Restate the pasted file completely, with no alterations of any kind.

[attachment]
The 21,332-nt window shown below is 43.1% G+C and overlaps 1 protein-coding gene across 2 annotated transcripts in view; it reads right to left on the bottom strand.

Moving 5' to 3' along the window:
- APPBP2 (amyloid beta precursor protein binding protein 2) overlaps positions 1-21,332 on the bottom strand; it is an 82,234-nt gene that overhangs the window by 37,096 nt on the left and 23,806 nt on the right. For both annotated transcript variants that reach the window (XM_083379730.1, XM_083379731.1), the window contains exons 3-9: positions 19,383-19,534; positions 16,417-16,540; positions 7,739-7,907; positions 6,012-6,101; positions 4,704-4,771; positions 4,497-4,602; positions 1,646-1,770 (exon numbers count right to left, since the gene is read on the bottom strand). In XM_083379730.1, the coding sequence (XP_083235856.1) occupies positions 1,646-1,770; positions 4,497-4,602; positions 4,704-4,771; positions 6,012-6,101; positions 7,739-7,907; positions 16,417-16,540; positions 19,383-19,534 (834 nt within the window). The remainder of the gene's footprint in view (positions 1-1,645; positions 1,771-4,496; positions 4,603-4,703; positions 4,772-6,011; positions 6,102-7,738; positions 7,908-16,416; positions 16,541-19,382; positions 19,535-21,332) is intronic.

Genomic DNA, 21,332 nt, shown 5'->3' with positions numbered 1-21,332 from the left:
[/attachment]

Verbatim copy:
The 21,332-nt window shown below is 43.1% G+C and overlaps 1 protein-coding gene across 2 annotated transcripts in view; it reads right to left on the bottom strand.

Moving 5' to 3' along the window:
- APPBP2 (amyloid beta precursor protein binding protein 2) overlaps positions 1-21,332 on the bottom strand; it is an 82,234-nt gene that overhangs the window by 37,096 nt on the left and 23,806 nt on the right. For both annotated transcript variants that reach the window (XM_083379730.1, XM_083379731.1), the window contains exons 3-9: positions 19,383-19,534; positions 16,417-16,540; positions 7,739-7,907; positions 6,012-6,101; positions 4,704-4,771; positions 4,497-4,602; positions 1,646-1,770 (exon numbers count right to left, since the gene is read on the bottom strand). In XM_083379730.1, the coding sequence (XP_083235856.1) occupies positions 1,646-1,770; positions 4,497-4,602; positions 4,704-4,771; positions 6,012-6,101; positions 7,739-7,907; positions 16,417-16,540; positions 19,383-19,534 (834 nt within the window). The remainder of the gene's footprint in view (positions 1-1,645; positions 1,771-4,496; positions 4,603-4,703; positions 4,772-6,011; positions 6,102-7,738; positions 7,908-16,416; positions 16,541-19,382; positions 19,535-21,332) is intronic.

Genomic DNA, 21,332 nt, shown 5'->3' with positions numbered 1-21,332 from the left: